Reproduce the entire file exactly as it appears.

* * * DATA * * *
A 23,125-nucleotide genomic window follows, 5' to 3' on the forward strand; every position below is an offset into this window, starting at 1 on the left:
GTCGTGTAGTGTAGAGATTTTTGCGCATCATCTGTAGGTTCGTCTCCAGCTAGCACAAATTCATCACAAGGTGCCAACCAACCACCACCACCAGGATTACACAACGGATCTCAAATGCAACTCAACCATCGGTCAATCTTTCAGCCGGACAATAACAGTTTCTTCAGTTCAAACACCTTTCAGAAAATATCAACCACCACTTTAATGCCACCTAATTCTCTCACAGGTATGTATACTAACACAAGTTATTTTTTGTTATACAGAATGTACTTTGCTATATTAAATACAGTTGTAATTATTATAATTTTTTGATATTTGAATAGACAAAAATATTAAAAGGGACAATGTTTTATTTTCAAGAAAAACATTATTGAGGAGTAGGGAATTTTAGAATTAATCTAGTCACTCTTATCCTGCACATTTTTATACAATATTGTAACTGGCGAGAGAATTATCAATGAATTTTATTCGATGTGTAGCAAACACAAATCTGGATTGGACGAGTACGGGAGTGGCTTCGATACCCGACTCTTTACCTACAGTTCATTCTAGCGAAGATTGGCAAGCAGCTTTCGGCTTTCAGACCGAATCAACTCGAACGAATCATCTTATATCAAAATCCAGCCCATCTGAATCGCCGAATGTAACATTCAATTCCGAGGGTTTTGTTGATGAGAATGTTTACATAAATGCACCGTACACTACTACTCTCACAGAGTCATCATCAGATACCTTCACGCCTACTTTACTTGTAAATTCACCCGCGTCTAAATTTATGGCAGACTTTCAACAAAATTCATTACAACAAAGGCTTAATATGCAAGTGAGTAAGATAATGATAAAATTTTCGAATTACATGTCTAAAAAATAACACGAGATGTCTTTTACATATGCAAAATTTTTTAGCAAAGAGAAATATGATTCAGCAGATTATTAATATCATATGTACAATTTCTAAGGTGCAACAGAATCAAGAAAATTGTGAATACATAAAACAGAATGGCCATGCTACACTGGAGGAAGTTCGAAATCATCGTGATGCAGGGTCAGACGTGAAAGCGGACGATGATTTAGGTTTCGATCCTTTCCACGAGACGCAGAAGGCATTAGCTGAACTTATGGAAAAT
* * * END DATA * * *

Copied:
A 23,125-nucleotide genomic window follows, 5' to 3' on the forward strand; every position below is an offset into this window, starting at 1 on the left:
GTCGTGTAGTGTAGAGATTTTTGCGCATCATCTGTAGGTTCGTCTCCAGCTAGCACAAATTCATCACAAGGTGCCAACCAACCACCACCACCAGGATTACACAACGGATCTCAAATGCAACTCAACCATCGGTCAATCTTTCAGCCGGACAATAACAGTTTCTTCAGTTCAAACACCTTTCAGAAAATATCAACCACCACTTTAATGCCACCTAATTCTCTCACAGGTATGTATACTAACACAAGTTATTTTTTGTTATACAGAATGTACTTTGCTATATTAAATACAGTTGTAATTATTATAATTTTTTGATATTTGAATAGACAAAAATATTAAAAGGGACAATGTTTTATTTTCAAGAAAAACATTATTGAGGAGTAGGGAATTTTAGAATTAATCTAGTCACTCTTATCCTGCACATTTTTATACAATATTGTAACTGGCGAGAGAATTATCAATGAATTTTATTCGATGTGTAGCAAACACAAATCTGGATTGGACGAGTACGGGAGTGGCTTCGATACCCGACTCTTTACCTACAGTTCATTCTAGCGAAGATTGGCAAGCAGCTTTCGGCTTTCAGACCGAATCAACTCGAACGAATCATCTTATATCAAAATCCAGCCCATCTGAATCGCCGAATGTAACATTCAATTCCGAGGGTTTTGTTGATGAGAATGTTTACATAAATGCACCGTACACTACTACTCTCACAGAGTCATCATCAGATACCTTCACGCCTACTTTACTTGTAAATTCACCCGCGTCTAAATTTATGGCAGACTTTCAACAAAATTCATTACAACAAAGGCTTAATATGCAAGTGAGTAAGATAATGATAAAATTTTCGAATTACATGTCTAAAAAATAACACGAGATGTCTTTTACATATGCAAAATTTTTTAGCAAAGAGAAATATGATTCAGCAGATTATTAATATCATATGTACAATTTCTAAGGTGCAACAGAATCAAGAAAATTGTGAATACATAAAACAGAATGGCCATGCTACACTGGAGGAAGTTCGAAATCATCGTGATGCAGGGTCAGACGTGAAAGCGGACGATGATTTAGGTTTCGATCCTTTCCACGAGACGCAGAAGGCATTAGCTGAACTTATGGAAAAT